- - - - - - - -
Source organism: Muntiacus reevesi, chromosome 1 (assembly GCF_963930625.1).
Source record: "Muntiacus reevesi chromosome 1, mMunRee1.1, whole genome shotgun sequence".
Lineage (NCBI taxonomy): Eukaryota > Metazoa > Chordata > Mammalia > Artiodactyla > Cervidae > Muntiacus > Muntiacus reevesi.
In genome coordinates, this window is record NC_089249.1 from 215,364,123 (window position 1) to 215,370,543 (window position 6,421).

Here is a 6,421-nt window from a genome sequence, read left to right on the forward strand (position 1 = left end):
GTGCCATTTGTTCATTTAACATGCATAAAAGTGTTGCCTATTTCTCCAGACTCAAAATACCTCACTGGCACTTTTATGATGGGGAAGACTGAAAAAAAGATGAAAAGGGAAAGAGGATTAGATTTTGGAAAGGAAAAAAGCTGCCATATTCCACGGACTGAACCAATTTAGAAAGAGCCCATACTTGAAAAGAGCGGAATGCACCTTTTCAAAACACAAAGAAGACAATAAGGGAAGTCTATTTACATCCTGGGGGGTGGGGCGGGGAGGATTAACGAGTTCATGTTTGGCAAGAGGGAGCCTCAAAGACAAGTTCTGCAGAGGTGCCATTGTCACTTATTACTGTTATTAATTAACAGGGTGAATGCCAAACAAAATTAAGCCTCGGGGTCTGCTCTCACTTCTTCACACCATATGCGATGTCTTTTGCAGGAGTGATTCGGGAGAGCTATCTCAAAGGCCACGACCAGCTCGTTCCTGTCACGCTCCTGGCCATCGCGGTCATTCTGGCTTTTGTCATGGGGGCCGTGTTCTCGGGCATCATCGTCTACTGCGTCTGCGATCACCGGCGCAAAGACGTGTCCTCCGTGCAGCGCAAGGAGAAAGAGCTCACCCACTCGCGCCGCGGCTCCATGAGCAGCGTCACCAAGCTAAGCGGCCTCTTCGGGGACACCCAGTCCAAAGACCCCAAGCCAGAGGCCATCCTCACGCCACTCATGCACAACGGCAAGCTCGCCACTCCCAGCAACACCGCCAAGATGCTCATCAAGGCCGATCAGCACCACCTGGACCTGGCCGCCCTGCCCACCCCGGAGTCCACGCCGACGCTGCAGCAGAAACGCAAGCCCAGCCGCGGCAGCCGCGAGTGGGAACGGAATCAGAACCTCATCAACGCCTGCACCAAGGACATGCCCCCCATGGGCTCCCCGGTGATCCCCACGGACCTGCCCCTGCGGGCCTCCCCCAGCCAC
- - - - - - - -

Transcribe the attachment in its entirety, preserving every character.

Source organism: Muntiacus reevesi, chromosome 1 (assembly GCF_963930625.1).
Source record: "Muntiacus reevesi chromosome 1, mMunRee1.1, whole genome shotgun sequence".
Lineage (NCBI taxonomy): Eukaryota > Metazoa > Chordata > Mammalia > Artiodactyla > Cervidae > Muntiacus > Muntiacus reevesi.
In genome coordinates, this window is record NC_089249.1 from 215,364,123 (window position 1) to 215,370,543 (window position 6,421).

Here is a 6,421-nt window from a genome sequence, read left to right on the forward strand (position 1 = left end):
GTGCCATTTGTTCATTTAACATGCATAAAAGTGTTGCCTATTTCTCCAGACTCAAAATACCTCACTGGCACTTTTATGATGGGGAAGACTGAAAAAAAGATGAAAAGGGAAAGAGGATTAGATTTTGGAAAGGAAAAAAGCTGCCATATTCCACGGACTGAACCAATTTAGAAAGAGCCCATACTTGAAAAGAGCGGAATGCACCTTTTCAAAACACAAAGAAGACAATAAGGGAAGTCTATTTACATCCTGGGGGGTGGGGCGGGGAGGATTAACGAGTTCATGTTTGGCAAGAGGGAGCCTCAAAGACAAGTTCTGCAGAGGTGCCATTGTCACTTATTACTGTTATTAATTAACAGGGTGAATGCCAAACAAAATTAAGCCTCGGGGTCTGCTCTCACTTCTTCACACCATATGCGATGTCTTTTGCAGGAGTGATTCGGGAGAGCTATCTCAAAGGCCACGACCAGCTCGTTCCTGTCACGCTCCTGGCCATCGCGGTCATTCTGGCTTTTGTCATGGGGGCCGTGTTCTCGGGCATCATCGTCTACTGCGTCTGCGATCACCGGCGCAAAGACGTGTCCTCCGTGCAGCGCAAGGAGAAAGAGCTCACCCACTCGCGCCGCGGCTCCATGAGCAGCGTCACCAAGCTAAGCGGCCTCTTCGGGGACACCCAGTCCAAAGACCCCAAGCCAGAGGCCATCCTCACGCCACTCATGCACAACGGCAAGCTCGCCACTCCCAGCAACACCGCCAAGATGCTCATCAAGGCCGATCAGCACCACCTGGACCTGGCCGCCCTGCCCACCCCGGAGTCCACGCCGACGCTGCAGCAGAAACGCAAGCCCAGCCGCGGCAGCCGCGAGTGGGAACGGAATCAGAACCTCATCAACGCCTGCACCAAGGACATGCCCCCCATGGGCTCCCCGGTGATCCCCACGGACCTGCCCCTGCGGGCCTCCCCCAGCCAC